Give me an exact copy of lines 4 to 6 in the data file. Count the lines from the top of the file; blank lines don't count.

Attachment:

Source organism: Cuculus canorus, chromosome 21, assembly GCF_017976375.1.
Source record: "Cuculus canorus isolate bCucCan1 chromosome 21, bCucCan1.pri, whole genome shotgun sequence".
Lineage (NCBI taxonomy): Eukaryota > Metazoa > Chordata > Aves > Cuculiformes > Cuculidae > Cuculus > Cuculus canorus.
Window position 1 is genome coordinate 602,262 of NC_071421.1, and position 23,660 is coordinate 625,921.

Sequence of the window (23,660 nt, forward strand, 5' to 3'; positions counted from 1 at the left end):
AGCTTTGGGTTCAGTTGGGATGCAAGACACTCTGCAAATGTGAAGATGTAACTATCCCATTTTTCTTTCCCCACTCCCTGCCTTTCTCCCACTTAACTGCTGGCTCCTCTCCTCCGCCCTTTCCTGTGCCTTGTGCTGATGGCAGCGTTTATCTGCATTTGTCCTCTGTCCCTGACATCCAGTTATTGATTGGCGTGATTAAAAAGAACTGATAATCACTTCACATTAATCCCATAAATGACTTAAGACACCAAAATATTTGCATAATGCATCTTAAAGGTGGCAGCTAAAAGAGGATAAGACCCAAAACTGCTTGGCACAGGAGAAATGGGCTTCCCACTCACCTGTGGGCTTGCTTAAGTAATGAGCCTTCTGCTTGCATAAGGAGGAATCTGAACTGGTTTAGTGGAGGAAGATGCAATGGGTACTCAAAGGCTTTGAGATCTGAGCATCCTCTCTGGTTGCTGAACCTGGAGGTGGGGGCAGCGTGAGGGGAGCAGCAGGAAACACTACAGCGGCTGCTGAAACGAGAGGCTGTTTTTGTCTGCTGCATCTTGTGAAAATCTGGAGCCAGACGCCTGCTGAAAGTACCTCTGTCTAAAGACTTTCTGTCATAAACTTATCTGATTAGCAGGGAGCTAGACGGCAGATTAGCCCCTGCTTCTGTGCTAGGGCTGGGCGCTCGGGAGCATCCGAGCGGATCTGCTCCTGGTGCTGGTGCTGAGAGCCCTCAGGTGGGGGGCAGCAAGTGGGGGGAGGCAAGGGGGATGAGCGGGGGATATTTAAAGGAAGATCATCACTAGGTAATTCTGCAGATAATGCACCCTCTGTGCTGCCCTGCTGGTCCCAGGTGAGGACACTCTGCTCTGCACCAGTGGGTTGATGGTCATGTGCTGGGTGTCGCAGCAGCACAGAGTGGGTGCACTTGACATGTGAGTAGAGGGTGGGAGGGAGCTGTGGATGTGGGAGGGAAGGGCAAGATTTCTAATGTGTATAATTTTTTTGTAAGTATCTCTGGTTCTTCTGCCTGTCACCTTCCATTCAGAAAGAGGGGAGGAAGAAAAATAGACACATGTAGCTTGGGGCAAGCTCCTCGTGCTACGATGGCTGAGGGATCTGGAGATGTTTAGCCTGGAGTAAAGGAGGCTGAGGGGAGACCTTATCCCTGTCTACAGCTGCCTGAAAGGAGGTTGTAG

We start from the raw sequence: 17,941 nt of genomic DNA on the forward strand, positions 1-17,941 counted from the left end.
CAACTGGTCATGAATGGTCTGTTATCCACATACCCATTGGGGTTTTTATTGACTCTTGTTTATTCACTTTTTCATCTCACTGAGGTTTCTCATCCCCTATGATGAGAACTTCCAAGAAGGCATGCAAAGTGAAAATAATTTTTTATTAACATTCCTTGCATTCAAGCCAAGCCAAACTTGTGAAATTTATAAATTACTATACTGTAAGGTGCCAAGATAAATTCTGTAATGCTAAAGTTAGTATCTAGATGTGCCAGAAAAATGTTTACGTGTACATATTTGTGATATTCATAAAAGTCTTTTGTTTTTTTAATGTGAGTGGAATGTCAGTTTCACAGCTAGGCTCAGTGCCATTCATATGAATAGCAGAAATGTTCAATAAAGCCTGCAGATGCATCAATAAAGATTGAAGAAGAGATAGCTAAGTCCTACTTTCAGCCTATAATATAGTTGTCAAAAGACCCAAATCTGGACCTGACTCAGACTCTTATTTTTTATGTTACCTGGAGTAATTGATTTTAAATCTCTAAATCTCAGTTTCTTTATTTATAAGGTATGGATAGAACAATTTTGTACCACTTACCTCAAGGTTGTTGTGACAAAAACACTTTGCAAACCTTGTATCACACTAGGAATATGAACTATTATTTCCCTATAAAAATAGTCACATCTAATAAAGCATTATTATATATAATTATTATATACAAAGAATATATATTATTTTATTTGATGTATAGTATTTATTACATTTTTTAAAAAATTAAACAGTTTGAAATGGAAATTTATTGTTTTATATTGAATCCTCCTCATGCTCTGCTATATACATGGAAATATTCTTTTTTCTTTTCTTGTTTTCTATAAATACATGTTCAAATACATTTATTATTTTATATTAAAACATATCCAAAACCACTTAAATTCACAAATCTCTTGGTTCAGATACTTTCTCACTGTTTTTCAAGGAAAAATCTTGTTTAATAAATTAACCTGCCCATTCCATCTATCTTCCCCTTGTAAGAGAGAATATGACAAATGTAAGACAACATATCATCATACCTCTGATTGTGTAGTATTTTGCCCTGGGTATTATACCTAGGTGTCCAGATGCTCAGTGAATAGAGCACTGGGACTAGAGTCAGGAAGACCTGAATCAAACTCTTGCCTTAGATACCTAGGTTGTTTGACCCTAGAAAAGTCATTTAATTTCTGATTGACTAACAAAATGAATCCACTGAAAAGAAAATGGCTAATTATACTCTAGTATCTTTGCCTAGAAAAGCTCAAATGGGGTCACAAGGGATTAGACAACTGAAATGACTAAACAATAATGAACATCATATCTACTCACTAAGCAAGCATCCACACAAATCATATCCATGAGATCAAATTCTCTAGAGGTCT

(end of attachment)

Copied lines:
Window position 1 is genome coordinate 602,262 of NC_071421.1, and position 23,660 is coordinate 625,921.

Sequence of the window (23,660 nt, forward strand, 5' to 3'; positions counted from 1 at the left end):
AGCTTTGGGTTCAGTTGGGATGCAAGACACTCTGCAAATGTGAAGATGTAACTATCCCATTTTTCTTTCCCCACTCCCTGCCTTTCTCCCACTTAACTGCTGGCTCCTCTCCTCCGCCCTTTCCTGTGCCTTGTGCTGATGGCAGCGTTTATCTGCATTTGTCCTCTGTCCCTGACATCCAGTTATTGATTGGCGTGATTAAAAAGAACTGATAATCACTTCACATTAATCCCATAAATGACTTAAGACACCAAAATATTTGCATAATGCATCTTAAAGGTGGCAGCTAAAAGAGGATAAGACCCAAAACTGCTTGGCACAGGAGAAATGGGCTTCCCACTCACCTGTGGGCTTGCTTAAGTAATGAGCCTTCTGCTTGCATAAGGAGGAATCTGAACTGGTTTAGTGGAGGAAGATGCAATGGGTACTCAAAGGCTTTGAGATCTGAGCATCCTCTCTGGTTGCTGAACCTGGAGGTGGGGGCAGCGTGAGGGGAGCAGCAGGAAACACTACAGCGGCTGCTGAAACGAGAGGCTGTTTTTGTCTGCTGCATCTTGTGAAAATCTGGAGCCAGACGCCTGCTGAAAGTACCTCTGTCTAAAGACTTTCTGTCATAAACTTATCTGATTAGCAGGGAGCTAGACGGCAGATTAGCCCCTGCTTCTGTGCTAGGGCTGGGCGCTCGGGAGCATCCGAGCGGATCTGCTCCTGGTGCTGGTGCTGAGAGCCCTCAGGTGGGGGGCAGCAAGTGGGGGGAGGCAAGGGGGATGAGCGGGGGATATTTAAAGGAAGATCATCACTAGGTAATTCTGCAGATAATGCACCCTCTGTGCTGCCCTGCTGGTCCCAGGTGAGGACACTCTGCTCTGCACCAGTGGGTTGATGGTCATGTGCTGGGTGTCGCAGCAGCACAGAGTGGGTGCACTTGACATGTGAGTAGAGGGTGGGAGGGAGCTGTGGATGTGGGAGGGAAGGGCAAGATTTCTAATGTGTATAATTTTTTTGTAAGTATCTCTGGTTCTTCTGCCTGTCACCTTCCATTCAGAAAGAGGGGAGGAAGAAAAATAGACACATGTAGCTTGGGGCAAGCTCCTCGTGCTACGATGGCTGAGGGATCTGGAGATGTTTAGCCTGGAGTAAAGGAGGCTGAGGGGAGACCTTATCCCTGTCTACAGCTGCCTGAAAGGAGGTTGTAG